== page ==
Math 208H

Topics from Chapter 20: Calculus of Vector Fields

§ 1:
The divergence of a vector field
In terms of the coordinates [F\vec] = (F1,F2,F3) of a vector field, the divergence is

div(F) = (F1)x+(F2)y+(F3)z

It can be identified with the flux density of the vector field [F\vec] at a point P: this should be though of as the flux integral of F through a tiny box around the point P. This measures the extent to which the vector field is `expanding', at each point.

div(F) = the limit as the side length goes to 0, of the flux through the sides of a box centered at P, divided by the volume of the box.

A vector field F is divergence-free if div(F) = 0. For example, F = (y,z,x) is divergence free, but F = (x,y,z) is not; div(F) = 3.

Some formulas that can help to calculate divergence:

div(fF) = (f)F + f·(divF)

div(F×G) = (curl F)G - F(curlG) in 3-space

div(curl([F\vec])) = 0 in 3-space

It turns out that this last result works the other way; a vector field F , defined over an entire box, which is divergence-free, is the curl of some other vector field G.

§ 2:
The Divergence Theorem
If W is a region in 3-space, it boundary is a surface S. (S might actually consist of several pieces; this won't really effect our discussion.) We can choose normal vectors for each piece of S by insisting that [n\vec] alway points out of W. Then we have, for any vector field F which is defined everywhere in W:

The Divergence Theorem: S [F\vec]d[A\vec] = W (div F) dV

In other words, we can compute flux integrals over a surface S that forms the boundary of a region W, by computing the integral of a different function over W. This is especially useful when the vector field is divergence-free; for example if the region W has two surfaces for boundary and F is divergence-free, then the flux integral of F over one surface, with normals pointing out of W, is equal to the flux integral of F over the other surface, with normals pointing into W. Even if F is not divergence-free, we can compute the flux integral of one as the flux integral of the other plus the triple integral of the divergence over W.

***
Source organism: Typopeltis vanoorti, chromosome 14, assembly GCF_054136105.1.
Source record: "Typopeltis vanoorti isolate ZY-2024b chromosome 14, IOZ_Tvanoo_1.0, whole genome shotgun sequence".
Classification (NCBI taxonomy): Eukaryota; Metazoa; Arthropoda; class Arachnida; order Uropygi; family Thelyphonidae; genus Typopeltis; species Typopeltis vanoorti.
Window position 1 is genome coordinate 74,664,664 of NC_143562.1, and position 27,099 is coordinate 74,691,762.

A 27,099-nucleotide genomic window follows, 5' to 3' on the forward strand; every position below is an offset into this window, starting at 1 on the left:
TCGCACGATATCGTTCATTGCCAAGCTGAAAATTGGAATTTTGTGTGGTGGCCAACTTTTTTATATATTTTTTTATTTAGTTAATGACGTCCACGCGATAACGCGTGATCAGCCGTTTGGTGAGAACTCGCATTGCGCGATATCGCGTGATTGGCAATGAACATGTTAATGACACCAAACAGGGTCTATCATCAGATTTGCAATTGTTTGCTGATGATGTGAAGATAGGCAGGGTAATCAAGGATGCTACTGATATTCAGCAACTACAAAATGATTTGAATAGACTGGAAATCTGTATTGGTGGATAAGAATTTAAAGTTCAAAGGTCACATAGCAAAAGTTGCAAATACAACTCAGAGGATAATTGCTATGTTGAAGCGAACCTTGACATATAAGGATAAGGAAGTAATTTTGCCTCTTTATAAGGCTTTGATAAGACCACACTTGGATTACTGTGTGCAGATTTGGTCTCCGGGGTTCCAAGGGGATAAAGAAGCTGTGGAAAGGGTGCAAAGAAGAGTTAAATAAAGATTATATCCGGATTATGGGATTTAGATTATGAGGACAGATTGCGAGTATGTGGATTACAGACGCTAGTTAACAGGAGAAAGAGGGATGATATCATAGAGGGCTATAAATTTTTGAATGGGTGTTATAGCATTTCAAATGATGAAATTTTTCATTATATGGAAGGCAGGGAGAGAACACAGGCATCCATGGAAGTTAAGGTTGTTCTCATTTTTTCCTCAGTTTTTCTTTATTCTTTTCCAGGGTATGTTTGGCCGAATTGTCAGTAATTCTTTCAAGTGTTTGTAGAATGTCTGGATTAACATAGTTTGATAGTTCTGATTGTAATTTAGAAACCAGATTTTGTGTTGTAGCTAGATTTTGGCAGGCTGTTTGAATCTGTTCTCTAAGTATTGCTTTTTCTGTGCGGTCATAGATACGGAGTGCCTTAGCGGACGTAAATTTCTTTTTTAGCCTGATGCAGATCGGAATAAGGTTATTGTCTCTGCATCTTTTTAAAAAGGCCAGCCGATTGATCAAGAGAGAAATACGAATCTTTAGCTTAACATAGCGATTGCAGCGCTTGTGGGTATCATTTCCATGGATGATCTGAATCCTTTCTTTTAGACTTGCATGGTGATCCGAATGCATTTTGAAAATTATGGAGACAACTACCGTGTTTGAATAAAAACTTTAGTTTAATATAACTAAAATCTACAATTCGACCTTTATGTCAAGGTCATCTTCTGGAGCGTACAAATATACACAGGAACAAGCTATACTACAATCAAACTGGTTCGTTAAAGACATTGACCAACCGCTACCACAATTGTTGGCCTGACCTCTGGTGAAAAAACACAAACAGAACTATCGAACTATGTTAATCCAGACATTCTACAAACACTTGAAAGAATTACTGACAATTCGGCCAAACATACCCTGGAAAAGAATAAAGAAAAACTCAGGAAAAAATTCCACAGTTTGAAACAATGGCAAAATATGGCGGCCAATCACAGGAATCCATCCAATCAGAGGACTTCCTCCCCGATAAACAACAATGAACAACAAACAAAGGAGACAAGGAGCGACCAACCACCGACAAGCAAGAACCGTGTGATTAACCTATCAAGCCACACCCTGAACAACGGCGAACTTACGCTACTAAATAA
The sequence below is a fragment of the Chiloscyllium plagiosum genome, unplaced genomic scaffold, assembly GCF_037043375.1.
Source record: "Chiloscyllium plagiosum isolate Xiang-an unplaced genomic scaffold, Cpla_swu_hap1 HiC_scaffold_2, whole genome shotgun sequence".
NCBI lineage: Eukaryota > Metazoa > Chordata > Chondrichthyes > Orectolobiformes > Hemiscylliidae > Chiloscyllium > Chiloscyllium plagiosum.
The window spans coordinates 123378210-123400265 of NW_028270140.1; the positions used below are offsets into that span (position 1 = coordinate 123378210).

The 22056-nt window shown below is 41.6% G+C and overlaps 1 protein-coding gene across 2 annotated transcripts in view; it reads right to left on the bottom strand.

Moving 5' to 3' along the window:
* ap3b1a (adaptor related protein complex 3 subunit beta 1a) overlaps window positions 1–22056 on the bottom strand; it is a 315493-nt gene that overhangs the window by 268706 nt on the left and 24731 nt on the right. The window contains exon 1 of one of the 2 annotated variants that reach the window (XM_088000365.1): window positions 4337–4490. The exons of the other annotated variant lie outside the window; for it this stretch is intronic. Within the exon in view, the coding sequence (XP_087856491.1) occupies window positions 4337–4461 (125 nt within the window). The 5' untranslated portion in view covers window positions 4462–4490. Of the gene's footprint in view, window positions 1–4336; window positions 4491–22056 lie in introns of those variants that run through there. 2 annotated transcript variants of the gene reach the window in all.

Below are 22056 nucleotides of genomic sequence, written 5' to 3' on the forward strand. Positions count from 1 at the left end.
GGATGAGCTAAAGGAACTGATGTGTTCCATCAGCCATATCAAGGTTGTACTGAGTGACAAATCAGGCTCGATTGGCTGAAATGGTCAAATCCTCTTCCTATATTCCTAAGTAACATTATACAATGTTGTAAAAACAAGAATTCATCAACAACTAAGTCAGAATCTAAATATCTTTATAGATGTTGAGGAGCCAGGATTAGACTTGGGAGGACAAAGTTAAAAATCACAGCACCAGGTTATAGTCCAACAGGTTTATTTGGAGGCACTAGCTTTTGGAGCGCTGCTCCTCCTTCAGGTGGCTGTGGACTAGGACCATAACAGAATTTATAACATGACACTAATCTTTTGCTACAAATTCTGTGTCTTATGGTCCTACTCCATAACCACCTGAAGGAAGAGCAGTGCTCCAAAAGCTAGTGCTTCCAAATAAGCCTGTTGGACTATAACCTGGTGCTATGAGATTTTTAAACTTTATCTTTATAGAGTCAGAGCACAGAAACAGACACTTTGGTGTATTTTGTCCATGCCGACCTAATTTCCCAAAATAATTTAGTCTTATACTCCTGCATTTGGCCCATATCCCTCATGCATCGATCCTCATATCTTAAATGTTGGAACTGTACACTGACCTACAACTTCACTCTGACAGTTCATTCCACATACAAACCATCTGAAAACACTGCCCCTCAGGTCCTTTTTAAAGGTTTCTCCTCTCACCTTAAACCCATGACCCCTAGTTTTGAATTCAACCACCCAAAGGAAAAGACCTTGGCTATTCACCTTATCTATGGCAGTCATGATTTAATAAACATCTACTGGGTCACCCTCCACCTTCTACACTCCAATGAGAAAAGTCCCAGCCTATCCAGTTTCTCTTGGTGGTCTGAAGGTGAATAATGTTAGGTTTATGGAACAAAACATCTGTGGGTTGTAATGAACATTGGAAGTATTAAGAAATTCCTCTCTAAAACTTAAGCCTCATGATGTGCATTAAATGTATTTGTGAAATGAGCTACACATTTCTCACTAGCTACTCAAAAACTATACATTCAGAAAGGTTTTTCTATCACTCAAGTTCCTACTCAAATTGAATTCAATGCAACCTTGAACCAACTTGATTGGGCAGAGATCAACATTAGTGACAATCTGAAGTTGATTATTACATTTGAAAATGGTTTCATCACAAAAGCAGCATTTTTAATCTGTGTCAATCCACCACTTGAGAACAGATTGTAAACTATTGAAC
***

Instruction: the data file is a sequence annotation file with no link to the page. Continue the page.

§ 3:
The curl of a vector field
We have already met the curl of a vector field [F\vec] = (F1,F2,F3 in 3-space; in terms of coordinates:

curl([F\vec]) = ((F3)y-(F2)z , -((F3)x-(F1)z) , (F2)x-(F1)y)

Its physical interpretation is as the direction where the circulation density of the vector field [F\vec], at the point P, is the largest. The circulation density measures the extent to which objects caught up in a (velocity) vector field `want' to rotate with their axis pointing in the direction of a (unit) vector [n\vec], and is computed as the limit, as the side lengths go to 0, of the line integral of [F\vec] around the boundary of a little square around P and perpendicular to [n\vec], divided by the area of the square. In terms of the curl, it can be computed as

circ [n\vec]([F\vec]) = curl([F\vec])[n\vec]

We have already used the curl to detect conservative vector fields; this stems from the formula

curl([F\vec]) = (0,0,0)

A vector field [F\vec] is curl-free if curl[F\vec] = (0,0,0) . This means that in any box in which [F\vec] is defined, [F\vec] is a gradient vector field (although it is possible that [F\vec] cannot be expressed as the gradient of a function everywhere that [F\vec] is defined at the same time; the standard example of this is the vector field

[F\vec] = ([(-y)/(x2+y2)],[x/(x2+y2)],0)